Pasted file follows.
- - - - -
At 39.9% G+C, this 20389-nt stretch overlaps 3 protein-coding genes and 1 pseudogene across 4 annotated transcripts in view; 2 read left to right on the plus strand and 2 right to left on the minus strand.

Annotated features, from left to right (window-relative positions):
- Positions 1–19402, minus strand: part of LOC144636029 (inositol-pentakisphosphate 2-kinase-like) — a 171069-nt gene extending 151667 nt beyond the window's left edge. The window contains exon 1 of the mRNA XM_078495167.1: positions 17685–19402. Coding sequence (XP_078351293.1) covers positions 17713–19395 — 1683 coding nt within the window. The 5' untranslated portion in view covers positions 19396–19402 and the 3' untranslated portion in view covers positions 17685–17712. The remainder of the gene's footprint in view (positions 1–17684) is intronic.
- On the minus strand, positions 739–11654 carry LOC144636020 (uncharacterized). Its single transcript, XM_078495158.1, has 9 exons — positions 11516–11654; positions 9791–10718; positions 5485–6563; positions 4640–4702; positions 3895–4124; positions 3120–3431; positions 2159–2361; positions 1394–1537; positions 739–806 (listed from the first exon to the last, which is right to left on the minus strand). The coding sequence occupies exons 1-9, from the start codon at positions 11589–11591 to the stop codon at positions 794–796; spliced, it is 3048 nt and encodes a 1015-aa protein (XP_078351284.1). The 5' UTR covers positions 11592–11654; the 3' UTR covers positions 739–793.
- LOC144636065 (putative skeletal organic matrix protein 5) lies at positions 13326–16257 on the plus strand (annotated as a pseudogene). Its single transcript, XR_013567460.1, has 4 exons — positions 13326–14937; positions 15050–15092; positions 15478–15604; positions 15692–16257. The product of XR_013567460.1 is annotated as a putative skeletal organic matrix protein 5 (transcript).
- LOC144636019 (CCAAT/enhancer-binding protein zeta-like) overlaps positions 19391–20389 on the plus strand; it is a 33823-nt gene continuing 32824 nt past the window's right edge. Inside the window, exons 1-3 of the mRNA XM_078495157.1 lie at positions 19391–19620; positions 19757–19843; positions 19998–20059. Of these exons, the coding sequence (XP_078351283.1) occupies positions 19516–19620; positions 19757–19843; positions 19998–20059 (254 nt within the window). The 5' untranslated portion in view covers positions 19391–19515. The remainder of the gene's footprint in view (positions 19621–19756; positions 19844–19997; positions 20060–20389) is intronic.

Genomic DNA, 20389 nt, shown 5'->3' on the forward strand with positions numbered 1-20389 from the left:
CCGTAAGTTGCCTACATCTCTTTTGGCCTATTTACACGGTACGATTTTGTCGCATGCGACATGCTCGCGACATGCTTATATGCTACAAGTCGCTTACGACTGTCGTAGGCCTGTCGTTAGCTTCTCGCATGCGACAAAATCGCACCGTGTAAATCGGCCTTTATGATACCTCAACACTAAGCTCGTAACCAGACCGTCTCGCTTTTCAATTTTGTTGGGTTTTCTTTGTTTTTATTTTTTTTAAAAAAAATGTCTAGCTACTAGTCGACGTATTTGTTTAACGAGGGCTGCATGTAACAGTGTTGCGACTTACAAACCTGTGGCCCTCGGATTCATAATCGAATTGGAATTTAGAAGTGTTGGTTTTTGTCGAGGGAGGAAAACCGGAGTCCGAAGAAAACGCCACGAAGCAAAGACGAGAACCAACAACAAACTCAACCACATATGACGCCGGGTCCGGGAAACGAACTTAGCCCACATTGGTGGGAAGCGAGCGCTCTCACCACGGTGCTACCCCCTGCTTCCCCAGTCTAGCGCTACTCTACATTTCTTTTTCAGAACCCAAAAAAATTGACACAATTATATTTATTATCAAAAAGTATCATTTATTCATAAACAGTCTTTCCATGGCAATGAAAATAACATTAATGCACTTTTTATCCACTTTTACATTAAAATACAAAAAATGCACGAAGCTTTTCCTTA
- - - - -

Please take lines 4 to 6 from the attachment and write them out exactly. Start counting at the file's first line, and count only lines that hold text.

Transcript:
- On the minus strand, positions 739–11654 carry LOC144636020 (uncharacterized). Its single transcript, XM_078495158.1, has 9 exons — positions 11516–11654; positions 9791–10718; positions 5485–6563; positions 4640–4702; positions 3895–4124; positions 3120–3431; positions 2159–2361; positions 1394–1537; positions 739–806 (listed from the first exon to the last, which is right to left on the minus strand). The coding sequence occupies exons 1-9, from the start codon at positions 11589–11591 to the stop codon at positions 794–796; spliced, it is 3048 nt and encodes a 1015-aa protein (XP_078351284.1). The 5' UTR covers positions 11592–11654; the 3' UTR covers positions 739–793.
- LOC144636065 (putative skeletal organic matrix protein 5) lies at positions 13326–16257 on the plus strand (annotated as a pseudogene). Its single transcript, XR_013567460.1, has 4 exons — positions 13326–14937; positions 15050–15092; positions 15478–15604; positions 15692–16257. The product of XR_013567460.1 is annotated as a putative skeletal organic matrix protein 5 (transcript).
- LOC144636019 (CCAAT/enhancer-binding protein zeta-like) overlaps positions 19391–20389 on the plus strand; it is a 33823-nt gene continuing 32824 nt past the window's right edge. Inside the window, exons 1-3 of the mRNA XM_078495157.1 lie at positions 19391–19620; positions 19757–19843; positions 19998–20059. Of these exons, the coding sequence (XP_078351283.1) occupies positions 19516–19620; positions 19757–19843; positions 19998–20059 (254 nt within the window). The 5' untranslated portion in view covers positions 19391–19515. The remainder of the gene's footprint in view (positions 19621–19756; positions 19844–19997; positions 20060–20389) is intronic.